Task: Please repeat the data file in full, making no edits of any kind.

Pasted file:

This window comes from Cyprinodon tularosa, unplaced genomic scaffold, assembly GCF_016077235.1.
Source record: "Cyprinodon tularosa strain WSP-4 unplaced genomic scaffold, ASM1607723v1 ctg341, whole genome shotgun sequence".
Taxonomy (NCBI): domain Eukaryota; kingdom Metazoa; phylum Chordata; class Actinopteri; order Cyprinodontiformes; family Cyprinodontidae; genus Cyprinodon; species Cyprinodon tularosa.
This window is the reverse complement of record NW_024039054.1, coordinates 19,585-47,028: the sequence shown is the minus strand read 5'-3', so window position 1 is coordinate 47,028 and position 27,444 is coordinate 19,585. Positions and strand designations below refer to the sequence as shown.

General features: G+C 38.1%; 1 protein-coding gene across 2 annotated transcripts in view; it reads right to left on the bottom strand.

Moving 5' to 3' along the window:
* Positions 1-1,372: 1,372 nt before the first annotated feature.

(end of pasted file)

This window comes from Cyprinodon tularosa, unplaced genomic scaffold, assembly GCF_016077235.1.
Source record: "Cyprinodon tularosa strain WSP-4 unplaced genomic scaffold, ASM1607723v1 ctg341, whole genome shotgun sequence".
Taxonomy (NCBI): domain Eukaryota; kingdom Metazoa; phylum Chordata; class Actinopteri; order Cyprinodontiformes; family Cyprinodontidae; genus Cyprinodon; species Cyprinodon tularosa.
This window is the reverse complement of record NW_024039054.1, coordinates 19,585-47,028: the sequence shown is the minus strand read 5'-3', so window position 1 is coordinate 47,028 and position 27,444 is coordinate 19,585. Positions and strand designations below refer to the sequence as shown.

General features: G+C 38.1%; 1 protein-coding gene across 2 annotated transcripts in view; it reads right to left on the bottom strand.

Moving 5' to 3' along the window:
* Positions 1-1,372: 1,372 nt before the first annotated feature.